Tentative Village Budget Projects 10.9% Hike

by Judy Silberstein

(March 26, 2003) Village Treasurer Carmine DeLuca issued a tentative budget for 2003-2004 last week, and, as expected, the budget is up dramatically. De Luca projects a total budget of $11,634,285, up $1,144,365 or 10.9% over last year. In the unlikely event that the Board of Trustees adopts the tentative budget, there would be a 13.4% boost to the tax rates.

DeLuca cautioned that it is still early in the budget process. The Mayor and Board of Trustees will be conferring with the Treasurer and meeting in work sessions to develop their preliminary budget that will be presented at the April 7 Board meeting. However, the tentative budget contains the Treasurer’s cautiously pessimistic estimates for costs and revenues anticipated in the upcoming year.

According to DeLuca, increases in four areas account for over 70% of the tax hike: debt service, health insurance, liability insurance and pensions. There is very little flexibility in these costs, though at the state level there are numerous plans under consideration to ease the impact of the staggering increase in pension contributions required this year. One plan would allow municipalities to stretch out this year’s payments over a number of years.

In making his projections, DeLuca is estimating the Village will have to contribute the full amount estimated by Comptroller Alan Hevesi on February 7, 2003: 15% of police salaries and 11% of other salaries. The actual figure will be based on the performance of the stock markets on March 31.

In recent years, DeLuca set aside more than was being billed for pensions because he knew sooner or later the rates were going to rise and the Village was going to get hit. During the bull market when state pension funds were rising so fast, few if any new contributions were actually required.

For debt service and insurance costs, DeLuca has been anticipating increases for some time. Last year the Board took on new debt, $1.2 million for assorted capital projects, and this year’s budget shows an uptick due to the first-year's payment with a net rise of about $100,000. “We knew general liability was going up based on the large increase seen in the last budget,” said DeLuca. "It was over what was budgeted last year.”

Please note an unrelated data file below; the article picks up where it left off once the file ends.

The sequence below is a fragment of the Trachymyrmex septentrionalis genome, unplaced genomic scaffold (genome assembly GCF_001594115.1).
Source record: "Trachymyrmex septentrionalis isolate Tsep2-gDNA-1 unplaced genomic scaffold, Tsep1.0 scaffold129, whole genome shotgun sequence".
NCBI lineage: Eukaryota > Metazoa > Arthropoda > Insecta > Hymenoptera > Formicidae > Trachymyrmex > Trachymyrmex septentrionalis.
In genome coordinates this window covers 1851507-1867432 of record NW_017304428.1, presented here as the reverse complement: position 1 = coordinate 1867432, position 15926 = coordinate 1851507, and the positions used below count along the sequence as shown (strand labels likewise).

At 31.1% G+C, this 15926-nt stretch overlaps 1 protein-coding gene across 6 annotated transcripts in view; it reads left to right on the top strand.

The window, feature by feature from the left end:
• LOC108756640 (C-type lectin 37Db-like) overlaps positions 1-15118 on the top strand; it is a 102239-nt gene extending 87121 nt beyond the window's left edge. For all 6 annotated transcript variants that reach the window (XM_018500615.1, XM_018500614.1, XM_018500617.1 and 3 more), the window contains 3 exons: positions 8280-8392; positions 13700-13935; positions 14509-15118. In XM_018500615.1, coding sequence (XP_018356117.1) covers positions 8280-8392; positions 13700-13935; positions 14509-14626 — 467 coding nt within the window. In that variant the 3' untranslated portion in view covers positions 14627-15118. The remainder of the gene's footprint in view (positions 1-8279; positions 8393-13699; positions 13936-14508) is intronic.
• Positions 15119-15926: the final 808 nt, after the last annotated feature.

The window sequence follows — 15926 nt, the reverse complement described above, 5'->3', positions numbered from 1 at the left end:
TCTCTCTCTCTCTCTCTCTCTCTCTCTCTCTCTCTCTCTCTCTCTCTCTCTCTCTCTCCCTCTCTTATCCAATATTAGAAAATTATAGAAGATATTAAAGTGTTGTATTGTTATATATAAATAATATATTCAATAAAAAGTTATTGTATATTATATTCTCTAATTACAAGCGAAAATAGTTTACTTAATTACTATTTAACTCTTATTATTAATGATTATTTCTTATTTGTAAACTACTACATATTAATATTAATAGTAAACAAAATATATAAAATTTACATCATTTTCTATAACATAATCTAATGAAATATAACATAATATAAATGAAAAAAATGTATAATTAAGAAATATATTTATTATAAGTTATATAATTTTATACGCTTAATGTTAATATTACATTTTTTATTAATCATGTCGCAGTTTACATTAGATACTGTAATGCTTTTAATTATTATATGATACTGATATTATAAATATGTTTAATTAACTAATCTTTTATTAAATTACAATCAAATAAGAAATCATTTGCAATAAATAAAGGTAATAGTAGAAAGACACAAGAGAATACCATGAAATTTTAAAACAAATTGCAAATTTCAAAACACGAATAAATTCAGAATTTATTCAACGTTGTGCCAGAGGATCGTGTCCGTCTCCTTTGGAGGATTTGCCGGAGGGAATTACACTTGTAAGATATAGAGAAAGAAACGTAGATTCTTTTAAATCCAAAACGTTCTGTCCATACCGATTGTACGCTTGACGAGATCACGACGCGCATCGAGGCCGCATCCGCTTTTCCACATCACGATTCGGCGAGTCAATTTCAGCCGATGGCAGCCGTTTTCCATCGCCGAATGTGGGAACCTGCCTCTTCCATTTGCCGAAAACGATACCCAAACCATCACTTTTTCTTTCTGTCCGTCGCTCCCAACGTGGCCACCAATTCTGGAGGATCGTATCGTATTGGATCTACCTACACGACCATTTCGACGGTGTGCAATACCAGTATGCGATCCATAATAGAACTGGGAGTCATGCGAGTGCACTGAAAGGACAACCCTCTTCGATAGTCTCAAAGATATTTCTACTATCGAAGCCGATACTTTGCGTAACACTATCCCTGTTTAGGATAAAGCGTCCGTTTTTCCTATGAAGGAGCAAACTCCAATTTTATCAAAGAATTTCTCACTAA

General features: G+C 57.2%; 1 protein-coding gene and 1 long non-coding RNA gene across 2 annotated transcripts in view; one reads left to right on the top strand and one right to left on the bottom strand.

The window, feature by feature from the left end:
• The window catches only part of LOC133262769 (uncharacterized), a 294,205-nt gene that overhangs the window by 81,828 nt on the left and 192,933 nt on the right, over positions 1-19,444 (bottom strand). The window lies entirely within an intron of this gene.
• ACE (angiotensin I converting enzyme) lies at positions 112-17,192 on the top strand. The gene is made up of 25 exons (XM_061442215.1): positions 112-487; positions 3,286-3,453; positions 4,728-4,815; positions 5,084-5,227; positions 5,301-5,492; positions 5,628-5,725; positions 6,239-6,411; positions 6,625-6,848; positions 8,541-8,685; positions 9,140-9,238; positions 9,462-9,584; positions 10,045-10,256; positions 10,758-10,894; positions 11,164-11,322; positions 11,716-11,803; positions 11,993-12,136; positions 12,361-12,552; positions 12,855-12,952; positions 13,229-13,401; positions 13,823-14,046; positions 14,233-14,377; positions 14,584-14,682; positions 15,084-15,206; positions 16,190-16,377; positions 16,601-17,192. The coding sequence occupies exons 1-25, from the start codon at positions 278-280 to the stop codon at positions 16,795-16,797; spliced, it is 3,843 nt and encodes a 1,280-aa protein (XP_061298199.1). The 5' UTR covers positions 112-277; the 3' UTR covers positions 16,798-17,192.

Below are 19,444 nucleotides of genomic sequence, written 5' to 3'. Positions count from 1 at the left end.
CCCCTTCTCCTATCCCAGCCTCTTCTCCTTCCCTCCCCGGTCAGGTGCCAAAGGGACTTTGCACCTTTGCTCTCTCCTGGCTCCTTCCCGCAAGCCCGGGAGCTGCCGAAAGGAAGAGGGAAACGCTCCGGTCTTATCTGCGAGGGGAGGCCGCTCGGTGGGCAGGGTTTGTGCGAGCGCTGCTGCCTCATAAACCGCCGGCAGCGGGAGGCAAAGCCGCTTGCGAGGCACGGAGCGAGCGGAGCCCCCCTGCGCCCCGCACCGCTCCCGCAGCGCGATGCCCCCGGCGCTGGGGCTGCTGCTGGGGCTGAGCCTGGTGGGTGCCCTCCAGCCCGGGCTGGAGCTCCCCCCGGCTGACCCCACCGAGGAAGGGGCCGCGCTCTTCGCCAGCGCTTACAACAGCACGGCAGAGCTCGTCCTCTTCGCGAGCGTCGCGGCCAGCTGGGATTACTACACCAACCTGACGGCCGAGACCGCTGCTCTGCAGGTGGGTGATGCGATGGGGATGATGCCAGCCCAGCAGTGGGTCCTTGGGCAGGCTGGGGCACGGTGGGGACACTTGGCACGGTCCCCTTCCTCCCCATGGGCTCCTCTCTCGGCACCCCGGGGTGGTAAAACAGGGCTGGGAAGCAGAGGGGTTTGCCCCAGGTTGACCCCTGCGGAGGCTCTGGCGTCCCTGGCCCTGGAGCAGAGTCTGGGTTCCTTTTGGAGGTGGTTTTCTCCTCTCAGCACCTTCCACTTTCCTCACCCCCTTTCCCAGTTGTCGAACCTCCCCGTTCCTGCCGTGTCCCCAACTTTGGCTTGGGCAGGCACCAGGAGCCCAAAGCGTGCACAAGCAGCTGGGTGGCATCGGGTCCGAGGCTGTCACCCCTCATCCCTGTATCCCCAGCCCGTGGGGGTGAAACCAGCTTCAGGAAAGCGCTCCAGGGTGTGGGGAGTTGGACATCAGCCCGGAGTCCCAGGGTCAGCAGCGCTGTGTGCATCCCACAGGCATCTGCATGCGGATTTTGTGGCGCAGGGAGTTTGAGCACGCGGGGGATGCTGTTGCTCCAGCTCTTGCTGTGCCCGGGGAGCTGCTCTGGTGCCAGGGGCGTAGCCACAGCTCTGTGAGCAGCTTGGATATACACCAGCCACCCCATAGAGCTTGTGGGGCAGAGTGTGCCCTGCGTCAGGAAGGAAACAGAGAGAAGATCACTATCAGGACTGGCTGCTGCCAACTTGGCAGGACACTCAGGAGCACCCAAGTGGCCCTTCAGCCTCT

“As far as retirement, we’ve known for months to expect increases in this range,” added DeLuca, who still is dismayed at the rates. "It just wasn’t right to hit us like that. After all these years of very low, low, low rates, now you want to do it all in one year? It just doesn’t make sense. Hevesi seems to be doing something about it.”

Asked if there are potential areas to cut, DeLuca said, “I wouldn’t touch a thing. Other than those four items, the budget is up only 3%. It’s a bare bones budget,” he declared. “Department heads came up the best they could. We can’t ask for anymore cuts. The Board did a good job of keeping it down, the best they could. Now they have decisions to make: how much reserve to use, how much retirement to take out.”

In the past two months, the Board has signaled its intent to keep service levels where they are and to hold the line on tax increases as well. Mayor Ken Bialo has been estimating an increase between 2 and 14% but hoping to get it under 5%.

During the recent elections decided on March 18, candidates debated how much of the Village’s reserves, now estimated by DeLuca as between $1.8 and $2.1 million, to use for lowering this year’s taxes. It would take an additional $600,000 from the reserves to bring the tax increase down from DeLuca's projection of 13.4% to the 5% range. Last year, around $277,000 was appplied from the Village's General Fund surplus, and De Luca has applied a similar amount in the tentative budget.

Though neither side discussed exact figures during the campaign, the Republican candidates, Mike Wiener and Phil Johanson, came out for using the deficit to defray a major tax increase, while the Democratic candidates Anne McAndrews and Geoff Young expressed reluctance to use a substantial portion of the reserve in this manner. Voters opted for Wiener and McAndrews, sending no clear signal on which tactic they favored.

In the weeks to come the entire Board and the public will have opportunities to voice their views on this and other budget matters. Anyone interested in the budget should check with Village Hall for dates and times of upcoming work sessions which have not yet been announced.

 

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